Women, Hear Them Roar, With Moments Too Large to Ignore
Nancy Pelosi -- first female speaker of the House! Hillary Rodham Clinton -- first woman who maybe, kinda, has a chance of getting elected U.S. president! We haven't been so excited since . . . well, since Katie Couric became the first female solo anchor of a major American network evening newscast! Let's look back at some of our sister pioneers.
Dawn of Time: Eve, first woman to hear, "I told you so."
35 B.C.: Livia, wife of Augustus, first Roman woman allowed to handle her own money.
1872: Victoria Woodhull, first woman to run for president of the United States.
1899: Martha Place, first woman to die in the electric chair.
1901: Annie Edson Taylor, first person to survive trip over Niagara Falls in a barrel.
1903: Marie Curie, first woman to win a Nobel Prize in physics.1
1910s: Madame C.J. Walker, first African American female self-made millionaire.
1916: Jeannette Rankin, first woman elected to Congress.
1928: Janet Gaynor, first woman to win an Oscar, Best Actress.2
1936: Wallis Warfield Simpson, Time's first female Man of the Year.
1952: Christine Jorgensen, first woman with an unassailable reason to shop for new clothes.3
1958: Coya Knutson, first female member of Congress whose relationship wrecked her career, or vice versa.4
1964: Margaret Chase Smith, first woman to have her name placed in nomination for president at a major party convention.5
1969: Golda Meir, Israel, world's first female prime minister.
1970: Diane Crump, first female jockey to ride in the Kentucky Derby.
1974: Isabel Peron, Argentina, world's first female president.
1977: Michelle Triola, first to successfully sue for "palimony."6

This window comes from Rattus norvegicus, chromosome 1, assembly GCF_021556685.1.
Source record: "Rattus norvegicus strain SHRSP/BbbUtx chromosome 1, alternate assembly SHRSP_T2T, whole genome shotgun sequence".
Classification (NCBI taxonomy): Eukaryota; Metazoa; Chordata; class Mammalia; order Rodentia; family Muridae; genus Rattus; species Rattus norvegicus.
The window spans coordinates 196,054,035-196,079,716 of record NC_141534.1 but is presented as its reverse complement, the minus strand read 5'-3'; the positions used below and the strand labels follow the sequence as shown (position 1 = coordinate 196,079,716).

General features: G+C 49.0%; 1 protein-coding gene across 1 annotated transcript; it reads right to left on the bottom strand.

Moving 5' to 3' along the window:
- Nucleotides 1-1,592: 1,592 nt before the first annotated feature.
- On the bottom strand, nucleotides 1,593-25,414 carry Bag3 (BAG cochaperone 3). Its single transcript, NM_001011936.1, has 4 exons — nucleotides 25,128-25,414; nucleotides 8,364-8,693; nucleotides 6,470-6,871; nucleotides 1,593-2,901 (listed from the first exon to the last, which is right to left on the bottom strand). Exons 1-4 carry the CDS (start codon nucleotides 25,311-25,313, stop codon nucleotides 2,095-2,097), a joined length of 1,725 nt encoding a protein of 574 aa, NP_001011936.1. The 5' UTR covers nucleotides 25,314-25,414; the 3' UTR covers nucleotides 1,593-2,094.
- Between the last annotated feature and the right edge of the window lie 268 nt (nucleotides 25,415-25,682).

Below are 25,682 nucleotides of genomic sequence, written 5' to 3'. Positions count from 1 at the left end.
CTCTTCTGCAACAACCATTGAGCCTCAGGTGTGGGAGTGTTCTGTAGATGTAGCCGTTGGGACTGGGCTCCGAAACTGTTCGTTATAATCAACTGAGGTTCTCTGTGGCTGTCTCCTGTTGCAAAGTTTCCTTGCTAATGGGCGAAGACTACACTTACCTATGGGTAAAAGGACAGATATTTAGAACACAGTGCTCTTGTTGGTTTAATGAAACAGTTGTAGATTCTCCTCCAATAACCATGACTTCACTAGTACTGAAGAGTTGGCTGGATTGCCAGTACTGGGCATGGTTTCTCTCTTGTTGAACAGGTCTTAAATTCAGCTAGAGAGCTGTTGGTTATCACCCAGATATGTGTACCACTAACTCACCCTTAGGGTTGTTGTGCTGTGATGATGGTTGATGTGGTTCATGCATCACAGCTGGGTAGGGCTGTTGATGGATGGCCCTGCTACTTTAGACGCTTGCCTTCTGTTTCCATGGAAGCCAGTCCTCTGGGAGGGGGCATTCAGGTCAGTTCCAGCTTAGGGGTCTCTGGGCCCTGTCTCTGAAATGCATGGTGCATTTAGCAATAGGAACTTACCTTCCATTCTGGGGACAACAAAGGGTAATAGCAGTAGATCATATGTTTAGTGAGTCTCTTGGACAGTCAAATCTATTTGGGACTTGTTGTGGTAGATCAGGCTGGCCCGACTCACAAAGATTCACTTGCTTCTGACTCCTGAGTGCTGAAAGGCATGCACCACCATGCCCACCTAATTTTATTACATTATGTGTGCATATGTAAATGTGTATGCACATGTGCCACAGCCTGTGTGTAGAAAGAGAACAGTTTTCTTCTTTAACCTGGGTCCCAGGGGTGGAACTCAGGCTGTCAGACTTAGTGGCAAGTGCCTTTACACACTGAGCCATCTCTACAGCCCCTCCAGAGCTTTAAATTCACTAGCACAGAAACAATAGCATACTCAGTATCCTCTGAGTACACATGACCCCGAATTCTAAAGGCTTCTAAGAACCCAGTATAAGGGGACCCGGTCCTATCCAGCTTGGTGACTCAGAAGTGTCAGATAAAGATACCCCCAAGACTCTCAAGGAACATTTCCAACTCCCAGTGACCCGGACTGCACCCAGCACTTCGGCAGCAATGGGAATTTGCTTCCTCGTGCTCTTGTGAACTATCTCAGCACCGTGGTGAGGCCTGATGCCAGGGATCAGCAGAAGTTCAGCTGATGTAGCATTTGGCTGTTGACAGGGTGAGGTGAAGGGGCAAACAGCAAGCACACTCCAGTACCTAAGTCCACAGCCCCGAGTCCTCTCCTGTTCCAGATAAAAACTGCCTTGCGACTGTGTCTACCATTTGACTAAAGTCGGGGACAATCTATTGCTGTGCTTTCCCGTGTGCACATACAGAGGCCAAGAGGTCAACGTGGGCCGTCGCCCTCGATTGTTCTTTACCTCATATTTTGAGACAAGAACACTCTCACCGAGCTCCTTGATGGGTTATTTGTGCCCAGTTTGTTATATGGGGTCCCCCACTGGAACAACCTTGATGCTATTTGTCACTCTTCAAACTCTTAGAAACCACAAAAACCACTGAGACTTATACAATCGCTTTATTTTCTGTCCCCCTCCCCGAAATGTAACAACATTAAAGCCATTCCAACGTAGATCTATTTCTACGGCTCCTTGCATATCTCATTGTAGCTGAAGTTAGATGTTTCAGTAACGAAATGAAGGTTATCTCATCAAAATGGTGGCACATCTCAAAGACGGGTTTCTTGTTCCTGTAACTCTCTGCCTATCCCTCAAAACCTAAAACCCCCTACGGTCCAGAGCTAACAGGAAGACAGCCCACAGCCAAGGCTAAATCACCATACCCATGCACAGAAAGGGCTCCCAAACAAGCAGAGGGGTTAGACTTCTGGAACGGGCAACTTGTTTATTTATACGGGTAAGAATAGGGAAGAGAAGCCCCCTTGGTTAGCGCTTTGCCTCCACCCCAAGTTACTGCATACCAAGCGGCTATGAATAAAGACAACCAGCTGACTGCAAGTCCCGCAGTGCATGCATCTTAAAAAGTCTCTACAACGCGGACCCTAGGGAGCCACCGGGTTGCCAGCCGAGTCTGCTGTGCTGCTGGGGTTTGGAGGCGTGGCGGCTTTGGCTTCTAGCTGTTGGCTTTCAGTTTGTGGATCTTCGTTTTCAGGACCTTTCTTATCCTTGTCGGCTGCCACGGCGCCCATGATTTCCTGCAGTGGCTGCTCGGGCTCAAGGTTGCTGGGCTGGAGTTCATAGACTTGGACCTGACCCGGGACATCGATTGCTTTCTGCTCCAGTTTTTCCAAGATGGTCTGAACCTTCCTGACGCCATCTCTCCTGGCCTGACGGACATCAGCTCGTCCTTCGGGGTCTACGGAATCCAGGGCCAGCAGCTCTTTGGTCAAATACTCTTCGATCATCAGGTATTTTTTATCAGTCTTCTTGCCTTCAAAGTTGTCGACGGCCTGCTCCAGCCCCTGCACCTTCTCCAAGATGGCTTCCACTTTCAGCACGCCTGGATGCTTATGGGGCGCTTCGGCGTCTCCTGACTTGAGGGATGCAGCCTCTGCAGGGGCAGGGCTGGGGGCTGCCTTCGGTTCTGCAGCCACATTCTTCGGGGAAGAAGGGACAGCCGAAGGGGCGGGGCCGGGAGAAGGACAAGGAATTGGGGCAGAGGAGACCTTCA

1978: Janice Dickinson, world's first female supermodel.7
1980: Sherry Lansing, first female head of a major movie studio.
1981: Sandra Day O'Connor, first female Supreme Court justice.
1997: Madeleine Albright, first female secretary of state.
2006: Ellen Johnson-Sirleaf, Liberia, first woman elected head of an African nation, and Michelle Bachelet, first female president of Chile.8
1 Dies before she can say "nyah, nyah" to Larry Summers.
2 Eighty years later, "separate but equal" still reigns in showbiz awards.
3 After ex-GI George Jorgensen got the world's first (highly publicized) sex change.
4 An opponent enlisted her drunk husband to write a "Coya, come home" letter. She lost, she went home to Minnesota, she divorced him.
5 She lost.
6 Won thousands from tough-guy actor Lee Marvin, her longtime live-in boyfriend, after he dumped her.
Buyer: Robert and Elena Allbritton
Seller: Herb and Patrice Miller
Details: Developer Miller spent $25 million turning the 1810 Bowie-Sevier house at Georgetown's 31st and Q streets (8 BR, 10 baths, 28,000 square feet) into a state-of-the-art mansion. Months after he put it on the market for $28 mil, a young British political activist was slain during a mugging in the home's driveway. Now it's been purchased -- for what may be a record price for a single-family Washington home -- by the Allbrittons: She's a dermatologist; he was the second-generation chairman of Riggs Bank before it was sold after a money-laundering scandal, and now, as a media entrepreneur, he's launching the Web-based Politico journal this week.
Washington foodies who love the Inn at Little Washington can breathe a big sigh of relief. The split between the owners, Patrick O'Connell and Reinhardt Lynch, in September was settled amicably Friday. O'Connell bought Lynch's 50 percent interest and is now sole owner of the inn, the company and all of the jointly owned properties, which means he basically owns the entire Virginia town.
"I'm excited -- and enormously relieved," said O'Connell. "This is the best thing that could have happened for the business's future." O'Connell (who declined to disclose the terms of the agreement) said this will allow him to evolve the award-winning restaurant "without any alteration or change in it's essential character." He already has two expansion projects in the works: A luxury guesthouse and a Presidential Suite, which will open this spring.
No word on what Lynch plans to do next. Says O'Connell: "I think each of us wishes the other the best."